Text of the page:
Prime Minister's Questions: The Game
Political skill is occasionally referred to as “gamesmanship.” With such a clearly game-like environment, why are there not more actual video games about politics? Other than The Political Machine series, I can’t think of any notable video games in the genre.
Prime Minister’s Questions: The Game takes the idea of politics as a game and literally plays it out, replacing the 30-minute weekly question-and-answer section between British politicians and their Prime Minister with a Monkey Island style talking duel.
You are presented with a question from your opposition and, as Prime Minister, you have to respond. Your response can do anything from damaging your opponent’s reputation to helping yours. The damage is played out exactly like an old-school JRPG battle, with little slashes over the characters taking damage. You even have “special” moves you can use to buff your attack before fighting.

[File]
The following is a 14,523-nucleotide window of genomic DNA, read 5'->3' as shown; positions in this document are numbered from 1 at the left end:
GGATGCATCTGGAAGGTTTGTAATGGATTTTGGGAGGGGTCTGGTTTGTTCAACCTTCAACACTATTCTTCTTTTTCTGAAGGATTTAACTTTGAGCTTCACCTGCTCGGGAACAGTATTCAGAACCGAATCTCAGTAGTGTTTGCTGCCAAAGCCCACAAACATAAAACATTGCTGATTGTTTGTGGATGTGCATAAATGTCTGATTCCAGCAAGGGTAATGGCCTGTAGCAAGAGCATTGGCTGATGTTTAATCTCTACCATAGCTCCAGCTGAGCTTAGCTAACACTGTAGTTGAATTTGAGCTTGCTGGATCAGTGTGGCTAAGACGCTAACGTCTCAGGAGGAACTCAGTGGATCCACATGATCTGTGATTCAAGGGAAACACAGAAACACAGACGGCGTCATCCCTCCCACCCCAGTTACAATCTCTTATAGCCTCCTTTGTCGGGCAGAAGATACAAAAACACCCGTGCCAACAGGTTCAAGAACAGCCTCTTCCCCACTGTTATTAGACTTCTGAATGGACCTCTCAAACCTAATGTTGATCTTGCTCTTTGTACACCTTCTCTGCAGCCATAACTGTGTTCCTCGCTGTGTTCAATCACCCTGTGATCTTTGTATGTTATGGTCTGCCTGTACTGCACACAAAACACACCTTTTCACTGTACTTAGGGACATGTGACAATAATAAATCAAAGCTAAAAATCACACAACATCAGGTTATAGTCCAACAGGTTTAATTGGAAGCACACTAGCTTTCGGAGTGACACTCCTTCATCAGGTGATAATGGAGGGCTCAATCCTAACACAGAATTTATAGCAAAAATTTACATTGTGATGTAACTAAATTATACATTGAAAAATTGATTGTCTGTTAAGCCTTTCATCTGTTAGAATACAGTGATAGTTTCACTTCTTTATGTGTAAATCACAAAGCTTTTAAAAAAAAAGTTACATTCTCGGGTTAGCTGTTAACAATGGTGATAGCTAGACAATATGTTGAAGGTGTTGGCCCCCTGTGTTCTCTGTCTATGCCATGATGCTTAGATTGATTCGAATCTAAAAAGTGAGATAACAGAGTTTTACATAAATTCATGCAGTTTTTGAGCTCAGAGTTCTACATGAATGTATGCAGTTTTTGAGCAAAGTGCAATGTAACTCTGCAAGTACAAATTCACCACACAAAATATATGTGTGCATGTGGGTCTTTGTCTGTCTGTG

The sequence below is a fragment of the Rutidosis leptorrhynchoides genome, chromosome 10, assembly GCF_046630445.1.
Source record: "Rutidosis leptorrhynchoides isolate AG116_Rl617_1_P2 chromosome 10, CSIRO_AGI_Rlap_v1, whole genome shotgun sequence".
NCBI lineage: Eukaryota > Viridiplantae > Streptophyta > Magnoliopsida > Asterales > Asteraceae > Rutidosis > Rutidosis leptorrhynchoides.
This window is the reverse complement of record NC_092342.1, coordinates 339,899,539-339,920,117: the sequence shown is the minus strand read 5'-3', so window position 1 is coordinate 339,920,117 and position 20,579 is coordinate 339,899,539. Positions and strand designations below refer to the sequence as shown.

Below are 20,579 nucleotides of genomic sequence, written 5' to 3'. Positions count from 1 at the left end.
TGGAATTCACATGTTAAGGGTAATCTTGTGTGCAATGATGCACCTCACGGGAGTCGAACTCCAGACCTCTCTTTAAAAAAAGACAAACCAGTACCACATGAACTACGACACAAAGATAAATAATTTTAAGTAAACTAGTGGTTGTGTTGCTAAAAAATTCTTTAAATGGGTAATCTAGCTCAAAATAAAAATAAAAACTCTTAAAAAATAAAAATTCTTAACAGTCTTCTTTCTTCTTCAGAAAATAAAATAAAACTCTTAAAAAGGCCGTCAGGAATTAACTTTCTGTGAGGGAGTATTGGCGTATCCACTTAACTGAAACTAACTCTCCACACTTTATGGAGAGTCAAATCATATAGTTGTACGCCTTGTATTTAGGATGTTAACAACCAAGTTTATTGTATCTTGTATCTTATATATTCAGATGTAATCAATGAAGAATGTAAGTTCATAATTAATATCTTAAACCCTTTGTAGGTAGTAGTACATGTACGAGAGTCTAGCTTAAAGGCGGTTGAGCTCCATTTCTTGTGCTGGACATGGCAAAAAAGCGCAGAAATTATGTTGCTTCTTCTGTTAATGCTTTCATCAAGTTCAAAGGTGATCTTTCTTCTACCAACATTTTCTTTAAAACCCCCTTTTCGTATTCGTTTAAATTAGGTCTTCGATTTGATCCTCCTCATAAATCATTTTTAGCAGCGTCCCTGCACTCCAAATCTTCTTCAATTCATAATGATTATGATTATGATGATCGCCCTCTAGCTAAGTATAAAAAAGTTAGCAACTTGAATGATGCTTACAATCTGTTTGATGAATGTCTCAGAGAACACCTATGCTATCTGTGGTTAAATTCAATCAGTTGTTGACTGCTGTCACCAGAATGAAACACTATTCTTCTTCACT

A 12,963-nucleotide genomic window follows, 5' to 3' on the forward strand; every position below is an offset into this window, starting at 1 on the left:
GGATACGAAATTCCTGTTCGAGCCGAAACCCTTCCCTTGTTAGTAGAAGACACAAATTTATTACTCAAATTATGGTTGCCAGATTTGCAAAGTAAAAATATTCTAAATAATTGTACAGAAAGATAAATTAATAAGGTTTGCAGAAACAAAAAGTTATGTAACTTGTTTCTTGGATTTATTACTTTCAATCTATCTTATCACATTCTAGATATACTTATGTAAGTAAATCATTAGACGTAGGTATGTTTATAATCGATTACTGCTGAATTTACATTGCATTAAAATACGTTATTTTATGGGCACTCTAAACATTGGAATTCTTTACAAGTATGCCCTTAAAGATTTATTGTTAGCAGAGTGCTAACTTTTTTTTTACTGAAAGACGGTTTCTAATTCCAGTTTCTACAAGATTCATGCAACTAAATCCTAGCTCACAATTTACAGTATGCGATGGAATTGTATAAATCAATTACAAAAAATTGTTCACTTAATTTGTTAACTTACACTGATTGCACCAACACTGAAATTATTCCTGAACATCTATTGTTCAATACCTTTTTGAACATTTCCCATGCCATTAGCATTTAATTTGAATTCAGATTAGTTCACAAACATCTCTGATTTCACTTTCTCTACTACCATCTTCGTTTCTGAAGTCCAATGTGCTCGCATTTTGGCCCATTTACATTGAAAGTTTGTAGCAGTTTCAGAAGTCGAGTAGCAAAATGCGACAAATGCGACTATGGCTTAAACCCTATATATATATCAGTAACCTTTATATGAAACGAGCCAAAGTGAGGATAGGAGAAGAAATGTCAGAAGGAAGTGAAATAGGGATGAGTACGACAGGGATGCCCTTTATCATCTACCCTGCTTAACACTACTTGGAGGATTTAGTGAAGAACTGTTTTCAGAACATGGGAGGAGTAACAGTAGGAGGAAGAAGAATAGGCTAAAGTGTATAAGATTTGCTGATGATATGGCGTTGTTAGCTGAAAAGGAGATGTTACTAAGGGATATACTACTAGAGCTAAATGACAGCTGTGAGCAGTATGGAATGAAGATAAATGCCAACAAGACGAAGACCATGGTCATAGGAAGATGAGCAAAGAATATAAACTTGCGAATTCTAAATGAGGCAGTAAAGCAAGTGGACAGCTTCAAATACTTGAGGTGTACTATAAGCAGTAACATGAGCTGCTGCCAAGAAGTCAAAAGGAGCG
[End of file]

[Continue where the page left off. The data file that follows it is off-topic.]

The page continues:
The metaphor here is pretty direct. All you need are a handful of stock lines and you can answer political questions all day long. It’s so game-like that many of the phrases are interchangeable—yet still believable. It’s not much of a stretch to imagine politicians repeating the same stock phrases at each other over and over again hoping to score some slight edge on the scoreboard.
Talking Points: What is the author trying to say about the content-less nature of political debate? How does this intersect with politics itself being widely viewed as a game by many? Do conversations-as-game necessarily require rote phrases to repeat over and over?